Michèle Mercier

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Michèle Mercier
Michèle Mercier at age 49
Born Jocelyne Yvonne Renée Mercier
(1939-01-01) 1 January 1939 (age 80)
Nice, France
Occupation actress, dancer, singer
Years active 1957–present
Spouse(s) André Smagghe
Claude Bourillot

Michèle Mercier, (born 1 January 1939 as Jocelyne Yvonne Renée Mercier) is a French actress.[1] In the course of her career she has worked with leading directors like François Truffaut, Jean-Pierre Melville, Jacques Deray, Dino Risi, Mario Monicelli, Mario Bava, Peter Collinson and Ken Annakin. Her leading men have included Marcello Mastroianni, Vittorio Gassman, Jean-Paul Belmondo, Jean Gabin, Charles Aznavour, Robert Hossein, Charles Bronson, Tony Curtis and Charlton Heston. Although she appeared in more than fifty films, it is for her role as "Angélique" that she is best known in the world.


The daughter of a French pharmacist father and an Italian mother, she initially wanted to be a dancer. The circumstances of war made this difficult and her parents saw it as only a whim; however, her determination won through and she joined the "ballet-rats", as the dancers of the chorus are termed. She was soon advanced to soloist in the Nice Opéra. At 15 she met Maurice Chevalier, who predicted that she would be a success.

She moved to Paris aged 17, and first joined the troupe of Roland Petit, then the company of the "Ballets of the Eiffel Tower". Parallel to her career as dancer, Mercier studied acting under Solange Sicard. For her film début her birth name seemed too long and old-fashioned. It was suggested she take the name Michèle - which happened to be name of her younger sister, who had died at the age of five from typhoid fever. However, she adopted the name as a tribute to the actress Michèle Morgan.

After some romantic comedies and a small role in François Truffaut's Tirez sur le pianiste ("Shoot The Pianist", 1960), she worked in England and made some, mainly small-budget, films in Italy, usually playing women of easy virtue.

She needed a role which could make her a star. It was in 1963, when it was decided to make a movie of the sensational novel "Angélique", that Michèle got her chance. Many actresses were approached to play the role of Angélique. Producer Francis Cosne wanted Brigitte Bardot for the part. She refused. Annette Stroyberg was considered next, but judged not sufficiently well-known. Catherine Deneuve was too pale, Jane Fonda spoke French with an American accent, and Virna Lisi was busy in Hollywood. The most serious actress considered was Marina Vlady. She almost signed a contract, but Mercier won the role after trying out for it - she did not appreciate this very much since she was being treated like a beginner at a time when she was already well known in Italy. At the time she was contacted to play Angélique, she had already acted in over twenty films. During the next four years she made five sequels which enjoyed astonishing success. However the role of Angélique, "the Marquise of the Angels", was both a blessing and a curse. It catapulted her to almost instant stardom, rivalling Brigitte Bardot in celebrity and popularity, but the character of Angélique overshadowed all other aspects of her career. By the end of the 1960s, the names Angélique and Michèle Mercier were synonymous.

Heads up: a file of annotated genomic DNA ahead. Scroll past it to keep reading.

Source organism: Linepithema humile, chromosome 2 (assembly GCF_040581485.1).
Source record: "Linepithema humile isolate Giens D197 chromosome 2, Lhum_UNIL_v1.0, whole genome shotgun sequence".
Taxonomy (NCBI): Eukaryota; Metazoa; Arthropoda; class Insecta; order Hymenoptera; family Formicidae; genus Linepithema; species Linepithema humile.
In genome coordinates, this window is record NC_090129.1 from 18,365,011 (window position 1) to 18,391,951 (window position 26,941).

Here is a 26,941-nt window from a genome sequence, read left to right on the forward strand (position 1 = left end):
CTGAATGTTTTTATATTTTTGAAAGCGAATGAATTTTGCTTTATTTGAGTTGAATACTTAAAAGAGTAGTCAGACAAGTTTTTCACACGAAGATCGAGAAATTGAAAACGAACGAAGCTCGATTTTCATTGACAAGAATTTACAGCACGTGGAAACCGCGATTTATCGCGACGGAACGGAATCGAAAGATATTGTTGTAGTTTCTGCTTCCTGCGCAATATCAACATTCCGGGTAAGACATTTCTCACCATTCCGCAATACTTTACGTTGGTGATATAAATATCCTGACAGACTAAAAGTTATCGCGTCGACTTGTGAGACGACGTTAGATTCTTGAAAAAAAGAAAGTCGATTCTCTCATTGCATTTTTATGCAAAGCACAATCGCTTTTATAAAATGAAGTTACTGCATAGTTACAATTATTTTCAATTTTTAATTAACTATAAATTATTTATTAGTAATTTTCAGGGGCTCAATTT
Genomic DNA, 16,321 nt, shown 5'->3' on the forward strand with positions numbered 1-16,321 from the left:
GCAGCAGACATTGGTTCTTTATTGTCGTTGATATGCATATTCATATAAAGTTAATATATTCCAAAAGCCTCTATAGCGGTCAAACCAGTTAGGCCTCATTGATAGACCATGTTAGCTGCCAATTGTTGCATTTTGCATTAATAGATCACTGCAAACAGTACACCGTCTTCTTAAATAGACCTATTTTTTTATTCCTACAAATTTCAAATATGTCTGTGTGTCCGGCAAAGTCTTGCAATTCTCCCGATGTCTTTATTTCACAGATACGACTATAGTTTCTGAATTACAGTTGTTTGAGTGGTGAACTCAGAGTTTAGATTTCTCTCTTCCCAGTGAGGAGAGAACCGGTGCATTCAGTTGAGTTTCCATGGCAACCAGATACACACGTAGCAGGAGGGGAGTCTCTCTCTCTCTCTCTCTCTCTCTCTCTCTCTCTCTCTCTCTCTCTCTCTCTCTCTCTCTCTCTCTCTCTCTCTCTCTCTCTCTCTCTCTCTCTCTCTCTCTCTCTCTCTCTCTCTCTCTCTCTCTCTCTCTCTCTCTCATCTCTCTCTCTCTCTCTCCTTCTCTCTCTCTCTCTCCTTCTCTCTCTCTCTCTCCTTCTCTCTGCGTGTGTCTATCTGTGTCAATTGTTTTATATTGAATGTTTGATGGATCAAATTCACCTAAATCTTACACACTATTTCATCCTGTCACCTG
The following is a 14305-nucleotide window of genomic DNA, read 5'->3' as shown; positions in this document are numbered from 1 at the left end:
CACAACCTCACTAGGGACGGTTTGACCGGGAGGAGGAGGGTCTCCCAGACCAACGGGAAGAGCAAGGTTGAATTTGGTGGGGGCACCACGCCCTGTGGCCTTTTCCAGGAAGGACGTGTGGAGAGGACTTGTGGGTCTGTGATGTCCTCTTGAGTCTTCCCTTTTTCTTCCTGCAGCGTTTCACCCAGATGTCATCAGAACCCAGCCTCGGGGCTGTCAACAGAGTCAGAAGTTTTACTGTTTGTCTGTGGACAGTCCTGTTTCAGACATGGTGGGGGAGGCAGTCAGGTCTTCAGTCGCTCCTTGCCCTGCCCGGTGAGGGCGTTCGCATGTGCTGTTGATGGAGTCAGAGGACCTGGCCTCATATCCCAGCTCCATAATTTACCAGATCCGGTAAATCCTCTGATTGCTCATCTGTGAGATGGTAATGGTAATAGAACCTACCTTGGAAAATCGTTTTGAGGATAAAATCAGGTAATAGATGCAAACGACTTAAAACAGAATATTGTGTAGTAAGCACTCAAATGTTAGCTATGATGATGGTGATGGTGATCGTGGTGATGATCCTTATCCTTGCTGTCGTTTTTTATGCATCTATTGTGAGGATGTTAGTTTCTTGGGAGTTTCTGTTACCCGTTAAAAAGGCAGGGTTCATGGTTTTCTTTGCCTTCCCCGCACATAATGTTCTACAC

In 1991 she was a member of the jury at the 17th Moscow International Film Festival.[2]

Attempting to break free from the character Michèle played against Jean Gabin in The Thunder of God directed by Denys de la Patellière. She then appeared with Robert Hossein in La Seconde Vérité directed by Christian-Jaque. Mercier then left France and tried to restart her career in the United States, unfortunately without much success.

After 14-year layoff she returned in the 1998 film La Rumbera, directed by Piero Vivarelli. In 1999, having been swindled out of several million francs in a business venture, Mercier had serious financial problems. She even planned to sell the famous wedding gown of Angélique. The actress confessed in Nice Matin: "I am ruined, I'll be obliged to sell part of my paintings, my furniture, my properties, my jewels and the costumes of Angélique". In 2002 at the Cannes Film Festival she presented her second book of memoirs. Mercier was made a chevalier dans l'Ordre des Arts et des Lettres on the 6th of March 2006.

Personal life